Home banner
A-Z Index

Quick way to the find the information that you need...

More button
Register with FRAME

Although you do not need to register, any information you provide will be confidential and used only by FRAME to improve the website

Register button
Account Login
Forgot password?

The Journal


Alternatives to Laboratory Animals - ATLA

Download latest issue button Download back issues button Subscribe to ATLA
Contact Us

Tel icon

Tel: +44 (0)115 9584740

Tel icon

Fax: +44 (0)115 9503570

Make an Enquiry

Increasing throughput in lead optimization in vivo toxicity screens.

Meador, V., Jordan, W. and Zimmermann, J.

Current Opinion in Drug Discovery & Development, 5(1), 72-78 (2002).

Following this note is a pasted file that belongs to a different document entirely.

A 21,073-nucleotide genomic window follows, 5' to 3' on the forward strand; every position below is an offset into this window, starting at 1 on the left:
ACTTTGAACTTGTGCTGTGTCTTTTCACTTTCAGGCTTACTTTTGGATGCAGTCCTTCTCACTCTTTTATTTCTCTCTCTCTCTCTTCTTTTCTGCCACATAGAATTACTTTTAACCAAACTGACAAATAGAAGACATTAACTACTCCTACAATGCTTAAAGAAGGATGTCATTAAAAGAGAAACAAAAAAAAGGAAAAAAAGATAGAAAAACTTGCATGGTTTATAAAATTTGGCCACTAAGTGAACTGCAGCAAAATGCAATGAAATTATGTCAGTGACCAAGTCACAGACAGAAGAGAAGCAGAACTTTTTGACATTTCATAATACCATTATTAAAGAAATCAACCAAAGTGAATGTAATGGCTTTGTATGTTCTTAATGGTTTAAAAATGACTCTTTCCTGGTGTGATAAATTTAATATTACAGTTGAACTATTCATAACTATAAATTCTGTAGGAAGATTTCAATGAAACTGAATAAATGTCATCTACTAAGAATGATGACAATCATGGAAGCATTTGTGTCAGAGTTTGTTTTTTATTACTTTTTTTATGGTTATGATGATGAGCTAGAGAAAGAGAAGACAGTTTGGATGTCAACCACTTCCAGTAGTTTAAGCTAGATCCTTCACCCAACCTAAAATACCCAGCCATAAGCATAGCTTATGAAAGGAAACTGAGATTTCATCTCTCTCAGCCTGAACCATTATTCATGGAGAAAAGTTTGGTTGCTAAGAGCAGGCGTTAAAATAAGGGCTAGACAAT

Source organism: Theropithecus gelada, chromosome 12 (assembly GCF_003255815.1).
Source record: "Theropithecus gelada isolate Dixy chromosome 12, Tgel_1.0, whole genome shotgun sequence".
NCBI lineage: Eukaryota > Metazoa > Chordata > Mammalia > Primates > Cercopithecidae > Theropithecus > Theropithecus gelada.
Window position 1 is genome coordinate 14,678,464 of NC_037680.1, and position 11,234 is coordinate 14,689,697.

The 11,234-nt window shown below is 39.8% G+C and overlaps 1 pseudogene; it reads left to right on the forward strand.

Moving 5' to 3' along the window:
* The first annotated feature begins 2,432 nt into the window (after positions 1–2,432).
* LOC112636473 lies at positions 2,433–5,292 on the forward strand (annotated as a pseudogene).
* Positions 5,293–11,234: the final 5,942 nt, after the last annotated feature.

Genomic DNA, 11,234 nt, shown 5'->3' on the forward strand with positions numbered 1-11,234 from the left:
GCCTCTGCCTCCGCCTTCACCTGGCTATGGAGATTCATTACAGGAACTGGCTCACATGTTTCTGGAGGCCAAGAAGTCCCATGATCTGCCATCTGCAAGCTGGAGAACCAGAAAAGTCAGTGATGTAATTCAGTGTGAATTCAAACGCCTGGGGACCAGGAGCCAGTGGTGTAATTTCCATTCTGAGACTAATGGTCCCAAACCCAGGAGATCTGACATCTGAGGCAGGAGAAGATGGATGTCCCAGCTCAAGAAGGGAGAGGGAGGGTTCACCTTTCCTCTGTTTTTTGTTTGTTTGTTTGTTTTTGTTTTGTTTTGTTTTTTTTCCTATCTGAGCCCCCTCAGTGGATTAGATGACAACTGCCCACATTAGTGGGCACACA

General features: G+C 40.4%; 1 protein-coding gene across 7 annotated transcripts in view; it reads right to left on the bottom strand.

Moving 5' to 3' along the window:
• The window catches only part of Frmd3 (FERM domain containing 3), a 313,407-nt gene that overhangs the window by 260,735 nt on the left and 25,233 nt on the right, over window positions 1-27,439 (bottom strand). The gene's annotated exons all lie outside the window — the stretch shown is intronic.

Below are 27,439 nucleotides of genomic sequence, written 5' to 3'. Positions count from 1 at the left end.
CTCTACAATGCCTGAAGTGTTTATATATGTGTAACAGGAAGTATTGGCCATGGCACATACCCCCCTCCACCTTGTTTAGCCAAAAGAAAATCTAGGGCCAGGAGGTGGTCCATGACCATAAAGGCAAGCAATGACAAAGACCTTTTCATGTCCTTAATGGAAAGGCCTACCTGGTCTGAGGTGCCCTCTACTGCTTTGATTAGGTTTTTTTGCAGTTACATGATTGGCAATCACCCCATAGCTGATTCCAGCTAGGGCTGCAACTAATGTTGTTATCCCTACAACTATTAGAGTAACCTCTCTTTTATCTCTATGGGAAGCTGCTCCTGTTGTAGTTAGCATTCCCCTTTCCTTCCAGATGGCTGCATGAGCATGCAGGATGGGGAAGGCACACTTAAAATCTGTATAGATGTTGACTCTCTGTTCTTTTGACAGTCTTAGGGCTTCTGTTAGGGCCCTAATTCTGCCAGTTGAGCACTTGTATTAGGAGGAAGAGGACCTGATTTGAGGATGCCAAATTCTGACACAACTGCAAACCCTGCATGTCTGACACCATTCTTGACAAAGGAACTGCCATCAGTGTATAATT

Lead optimization requires toxicity screening strategies to select a compound with a high likelihood of successful development. As numerous compounds need to be screened and resources to direct toward any single compound are limited, short turnaround times to generate and interpret data are needed. Utilization of in vivo toxicity screens is necessary for an effective screening strategy, however, if not appropriately implemented, they may consume excessive resources and prolong selection of a developable compound. Optimization of in vivo studies requires identifying effective placement into the screening strategy, selecting the appropriate study designs, implementing processes that allow rapid data generation and interpretation, and understanding the utilities of in vivo data. When implemented, an effective, high-throughput screening strategy will utilize adequate but minimal amounts Of resources, and will prioritize processing near technical time limits. These require generating only the data from which decisions Will be made and can be best achieved using as few animals as possible per study.